University Of Tasmania
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Application of modal techniques to multiply configured gratings

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posted on 2023-05-27, 08:13 authored by Adams, JL
The main theme of this thesis is the development of new rigorous formalisms to describe the diffraction properties of multiply configured, perfectly conducting, gratings with simple groove geometries. This class of gratings is composed of singly or doubly periodic elements. The formalisms are derived using modal techniques which are particularly suited to solving the diffraction properties of these gratings. Considerable attention is paid to the far infrared properties of the gratings with the aim of describing their performance as interference filters used in this wavelength range. The thesis contains a general review of the previous contributions to the theoretical study of diffraction gratings, including a review of investigations which have been undertaken into the properties of far infrared interferometers. This is followed by a discussion of a formalism describing the diffraction properties of lossless dielectric and finitely conducting gratings. This study represents one of the first generalisations of a modal formalism to structures which are other than perfectly conducting, and is a step towards the solution of the diffraction properties of capacitive or finitely conducting inductive grids. The remainder of the thesis is concerned with perfectly conducting gratings having basically rectangular geometries. The structures considered are either singly periodic or doubly periodic. The double periodicity results either directly from the geometry of the element (as for example in the case of inductive grids) or is contrived by suitable arrangement of singly periodic elements. The performance of singly periodic interference filters, composed of two or more lamellar gratings, is then described. The first such structure to be considered is the double grating and the diffraction properties of this arrangement are described in detail. The associated analysis is performed by explicitly specifying the fields in each groove region by a modal expansion. The geometry of the double grating is then generalised to consider a grating composed of a stack of an arbitrary number of singly periodic elements, and the properties of this structure are analysed using a new rigorous multiple scattering technique. These singly periodic gratings have application as Fabry-Perot interferometers only for radiation having a particular linear polarization. If the incident radiation is unpolarized it is necessary to use doubly periodic devices such as inductive grids. For this reason the performance of the double grid interferometer is considered, and a rigorous formalism for it is derived using an approach similar to that used for the double grating. The properties of multi-element grids are then analysed using a multiple scattering approach. Interesting conservation properties for lossless singly and doubly periodic structures are presented and are related to the geometrical symmetry of the structure. These relations provide constraints on the scattering matrices of the diffraction system. Finally, two formalisms are presented describing the diffraction properties of a structure which is doubly periodic by virtue of the positioning of its two singly periodic elements. This arrangement is termed the crossed lamellar transmission grating. The first formalism uses a modal expansion to describe the field within the grooves of each element, while the second employs a rigorous multiple scattering approach. In particular, it is demonstrated that this structure has application as a solar heat mirror.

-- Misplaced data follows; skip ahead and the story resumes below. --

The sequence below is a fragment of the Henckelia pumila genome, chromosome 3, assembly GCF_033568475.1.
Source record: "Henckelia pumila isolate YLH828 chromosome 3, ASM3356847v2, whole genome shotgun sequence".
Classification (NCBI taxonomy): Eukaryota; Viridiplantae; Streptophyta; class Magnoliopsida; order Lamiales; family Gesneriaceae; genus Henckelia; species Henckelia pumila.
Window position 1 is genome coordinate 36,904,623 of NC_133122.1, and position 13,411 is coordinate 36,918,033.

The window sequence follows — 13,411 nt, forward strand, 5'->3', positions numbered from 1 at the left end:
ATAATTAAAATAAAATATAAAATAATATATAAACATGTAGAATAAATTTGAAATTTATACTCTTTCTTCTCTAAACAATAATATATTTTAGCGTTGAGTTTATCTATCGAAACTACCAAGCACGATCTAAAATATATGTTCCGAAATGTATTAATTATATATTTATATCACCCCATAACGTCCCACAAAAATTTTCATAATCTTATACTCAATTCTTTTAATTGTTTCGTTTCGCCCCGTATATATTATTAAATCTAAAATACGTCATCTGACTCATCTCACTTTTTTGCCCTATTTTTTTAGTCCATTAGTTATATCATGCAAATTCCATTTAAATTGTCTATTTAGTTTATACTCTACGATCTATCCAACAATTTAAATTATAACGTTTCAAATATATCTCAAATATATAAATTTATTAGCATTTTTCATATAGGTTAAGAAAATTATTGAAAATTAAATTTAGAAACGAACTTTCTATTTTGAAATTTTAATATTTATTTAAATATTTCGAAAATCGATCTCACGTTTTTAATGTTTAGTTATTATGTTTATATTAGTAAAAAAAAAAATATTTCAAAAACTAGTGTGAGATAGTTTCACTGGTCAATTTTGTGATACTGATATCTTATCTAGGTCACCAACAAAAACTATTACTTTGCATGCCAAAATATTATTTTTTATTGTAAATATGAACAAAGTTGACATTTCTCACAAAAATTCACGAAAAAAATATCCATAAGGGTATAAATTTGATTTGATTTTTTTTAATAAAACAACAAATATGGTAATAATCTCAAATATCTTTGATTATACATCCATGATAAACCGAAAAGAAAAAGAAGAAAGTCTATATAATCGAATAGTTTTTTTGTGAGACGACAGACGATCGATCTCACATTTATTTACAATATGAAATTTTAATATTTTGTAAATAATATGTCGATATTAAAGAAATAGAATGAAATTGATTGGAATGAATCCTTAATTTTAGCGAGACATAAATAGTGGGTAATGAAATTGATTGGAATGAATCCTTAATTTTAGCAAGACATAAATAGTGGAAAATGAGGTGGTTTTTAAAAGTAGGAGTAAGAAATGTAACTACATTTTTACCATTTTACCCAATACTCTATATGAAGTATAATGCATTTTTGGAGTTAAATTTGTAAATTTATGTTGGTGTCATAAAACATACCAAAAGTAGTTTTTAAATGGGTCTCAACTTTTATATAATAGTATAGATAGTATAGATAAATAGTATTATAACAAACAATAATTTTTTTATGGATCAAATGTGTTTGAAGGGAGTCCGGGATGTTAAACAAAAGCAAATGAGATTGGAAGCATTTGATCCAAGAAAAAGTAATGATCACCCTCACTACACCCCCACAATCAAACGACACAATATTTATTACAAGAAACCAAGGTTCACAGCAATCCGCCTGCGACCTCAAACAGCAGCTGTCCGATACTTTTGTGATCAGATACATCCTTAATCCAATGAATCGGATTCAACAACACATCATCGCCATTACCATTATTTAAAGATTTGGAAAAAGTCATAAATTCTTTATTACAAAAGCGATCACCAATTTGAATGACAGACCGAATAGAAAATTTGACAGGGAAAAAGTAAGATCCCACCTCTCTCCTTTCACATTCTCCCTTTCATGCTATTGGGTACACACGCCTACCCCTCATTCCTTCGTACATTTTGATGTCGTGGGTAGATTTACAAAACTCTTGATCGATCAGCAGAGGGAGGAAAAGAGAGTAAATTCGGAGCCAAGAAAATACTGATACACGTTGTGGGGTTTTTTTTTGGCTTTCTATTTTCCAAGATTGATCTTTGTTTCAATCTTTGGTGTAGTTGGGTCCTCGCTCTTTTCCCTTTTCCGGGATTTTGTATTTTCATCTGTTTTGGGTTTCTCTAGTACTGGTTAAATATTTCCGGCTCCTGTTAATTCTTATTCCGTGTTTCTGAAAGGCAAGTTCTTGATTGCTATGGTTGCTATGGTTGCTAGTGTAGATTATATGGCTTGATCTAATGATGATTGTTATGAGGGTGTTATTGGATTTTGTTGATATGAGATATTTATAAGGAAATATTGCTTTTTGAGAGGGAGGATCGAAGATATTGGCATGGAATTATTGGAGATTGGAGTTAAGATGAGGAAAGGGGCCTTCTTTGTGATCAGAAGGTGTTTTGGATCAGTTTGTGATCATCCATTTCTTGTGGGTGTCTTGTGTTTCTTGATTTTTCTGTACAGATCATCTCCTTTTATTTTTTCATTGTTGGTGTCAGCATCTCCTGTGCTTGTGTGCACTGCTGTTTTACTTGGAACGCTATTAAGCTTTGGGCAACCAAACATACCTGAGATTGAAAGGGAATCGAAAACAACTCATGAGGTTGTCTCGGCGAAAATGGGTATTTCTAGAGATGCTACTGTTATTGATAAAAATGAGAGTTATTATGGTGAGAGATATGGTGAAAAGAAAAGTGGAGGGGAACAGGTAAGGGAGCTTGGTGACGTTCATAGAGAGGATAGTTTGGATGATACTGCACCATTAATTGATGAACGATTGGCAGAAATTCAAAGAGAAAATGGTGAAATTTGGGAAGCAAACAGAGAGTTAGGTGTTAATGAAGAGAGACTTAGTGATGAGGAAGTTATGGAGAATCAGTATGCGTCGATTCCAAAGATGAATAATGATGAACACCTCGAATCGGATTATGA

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Copyright 1981 the Author - The University is continuing to endeavour to trace the copyright owner(s) and in the meantime this item has been reproduced here in good faith. We would be pleased to hear from the copyright owner(s). Thesis (Ph.D.)--University of Tasmania, 1981. Includes bibliographical references

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